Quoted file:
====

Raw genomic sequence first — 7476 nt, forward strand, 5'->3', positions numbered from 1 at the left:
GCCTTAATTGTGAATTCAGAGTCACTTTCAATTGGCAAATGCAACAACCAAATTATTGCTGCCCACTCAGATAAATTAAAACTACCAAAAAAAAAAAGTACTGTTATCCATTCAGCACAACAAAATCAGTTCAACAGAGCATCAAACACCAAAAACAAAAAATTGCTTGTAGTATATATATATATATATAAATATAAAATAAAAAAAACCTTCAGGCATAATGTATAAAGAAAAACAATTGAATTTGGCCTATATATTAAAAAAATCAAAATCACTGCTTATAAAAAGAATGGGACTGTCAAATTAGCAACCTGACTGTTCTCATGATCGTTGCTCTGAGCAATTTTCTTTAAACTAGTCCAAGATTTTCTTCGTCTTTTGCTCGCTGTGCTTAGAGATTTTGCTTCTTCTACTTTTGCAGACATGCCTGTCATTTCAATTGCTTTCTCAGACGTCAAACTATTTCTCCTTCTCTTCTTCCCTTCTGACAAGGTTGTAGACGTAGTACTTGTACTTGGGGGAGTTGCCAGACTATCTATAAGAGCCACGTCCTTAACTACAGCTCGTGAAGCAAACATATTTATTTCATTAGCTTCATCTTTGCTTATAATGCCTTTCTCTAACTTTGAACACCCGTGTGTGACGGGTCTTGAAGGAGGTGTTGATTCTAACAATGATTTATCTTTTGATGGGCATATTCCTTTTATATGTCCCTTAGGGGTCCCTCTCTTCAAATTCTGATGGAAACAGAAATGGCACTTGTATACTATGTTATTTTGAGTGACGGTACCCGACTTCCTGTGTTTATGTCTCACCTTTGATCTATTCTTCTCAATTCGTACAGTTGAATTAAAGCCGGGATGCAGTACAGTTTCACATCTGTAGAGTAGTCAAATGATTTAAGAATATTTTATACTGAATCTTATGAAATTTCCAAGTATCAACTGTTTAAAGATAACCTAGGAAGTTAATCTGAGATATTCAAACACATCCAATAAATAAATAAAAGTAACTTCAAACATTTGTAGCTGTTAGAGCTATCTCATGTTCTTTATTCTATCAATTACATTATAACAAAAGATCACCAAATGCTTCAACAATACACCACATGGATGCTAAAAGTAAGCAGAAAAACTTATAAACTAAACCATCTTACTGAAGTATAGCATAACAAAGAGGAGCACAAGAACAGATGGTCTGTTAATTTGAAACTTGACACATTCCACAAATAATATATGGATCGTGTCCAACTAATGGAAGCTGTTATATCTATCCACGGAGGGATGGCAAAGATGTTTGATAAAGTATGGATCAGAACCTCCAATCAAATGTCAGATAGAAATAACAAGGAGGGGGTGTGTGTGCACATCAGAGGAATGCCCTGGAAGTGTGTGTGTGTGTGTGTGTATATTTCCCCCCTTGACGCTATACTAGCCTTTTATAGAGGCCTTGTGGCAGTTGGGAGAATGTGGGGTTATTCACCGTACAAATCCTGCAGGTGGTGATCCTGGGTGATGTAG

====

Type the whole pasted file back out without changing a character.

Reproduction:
Raw genomic sequence first — 7476 nt, forward strand, 5'->3', positions numbered from 1 at the left:
GCCTTAATTGTGAATTCAGAGTCACTTTCAATTGGCAAATGCAACAACCAAATTATTGCTGCCCACTCAGATAAATTAAAACTACCAAAAAAAAAAAGTACTGTTATCCATTCAGCACAACAAAATCAGTTCAACAGAGCATCAAACACCAAAAACAAAAAATTGCTTGTAGTATATATATATATATATAAATATAAAATAAAAAAAACCTTCAGGCATAATGTATAAAGAAAAACAATTGAATTTGGCCTATATATTAAAAAAATCAAAATCACTGCTTATAAAAAGAATGGGACTGTCAAATTAGCAACCTGACTGTTCTCATGATCGTTGCTCTGAGCAATTTTCTTTAAACTAGTCCAAGATTTTCTTCGTCTTTTGCTCGCTGTGCTTAGAGATTTTGCTTCTTCTACTTTTGCAGACATGCCTGTCATTTCAATTGCTTTCTCAGACGTCAAACTATTTCTCCTTCTCTTCTTCCCTTCTGACAAGGTTGTAGACGTAGTACTTGTACTTGGGGGAGTTGCCAGACTATCTATAAGAGCCACGTCCTTAACTACAGCTCGTGAAGCAAACATATTTATTTCATTAGCTTCATCTTTGCTTATAATGCCTTTCTCTAACTTTGAACACCCGTGTGTGACGGGTCTTGAAGGAGGTGTTGATTCTAACAATGATTTATCTTTTGATGGGCATATTCCTTTTATATGTCCCTTAGGGGTCCCTCTCTTCAAATTCTGATGGAAACAGAAATGGCACTTGTATACTATGTTATTTTGAGTGACGGTACCCGACTTCCTGTGTTTATGTCTCACCTTTGATCTATTCTTCTCAATTCGTACAGTTGAATTAAAGCCGGGATGCAGTACAGTTTCACATCTGTAGAGTAGTCAAATGATTTAAGAATATTTTATACTGAATCTTATGAAATTTCCAAGTATCAACTGTTTAAAGATAACCTAGGAAGTTAATCTGAGATATTCAAACACATCCAATAAATAAATAAAAGTAACTTCAAACATTTGTAGCTGTTAGAGCTATCTCATGTTCTTTATTCTATCAATTACATTATAACAAAAGATCACCAAATGCTTCAACAATACACCACATGGATGCTAAAAGTAAGCAGAAAAACTTATAAACTAAACCATCTTACTGAAGTATAGCATAACAAAGAGGAGCACAAGAACAGATGGTCTGTTAATTTGAAACTTGACACATTCCACAAATAATATATGGATCGTGTCCAACTAATGGAAGCTGTTATATCTATCCACGGAGGGATGGCAAAGATGTTTGATAAAGTATGGATCAGAACCTCCAATCAAATGTCAGATAGAAATAACAAGGAGGGGGTGTGTGTGCACATCAGAGGAATGCCCTGGAAGTGTGTGTGTGTGTGTGTGTATATTTCCCCCCTTGACGCTATACTAGCCTTTTATAGAGGCCTTGTGGCAGTTGGGAGAATGTGGGGTTATTCACCGTACAAATCCTGCAGGTGGTGATCCTGGGTGATGTAG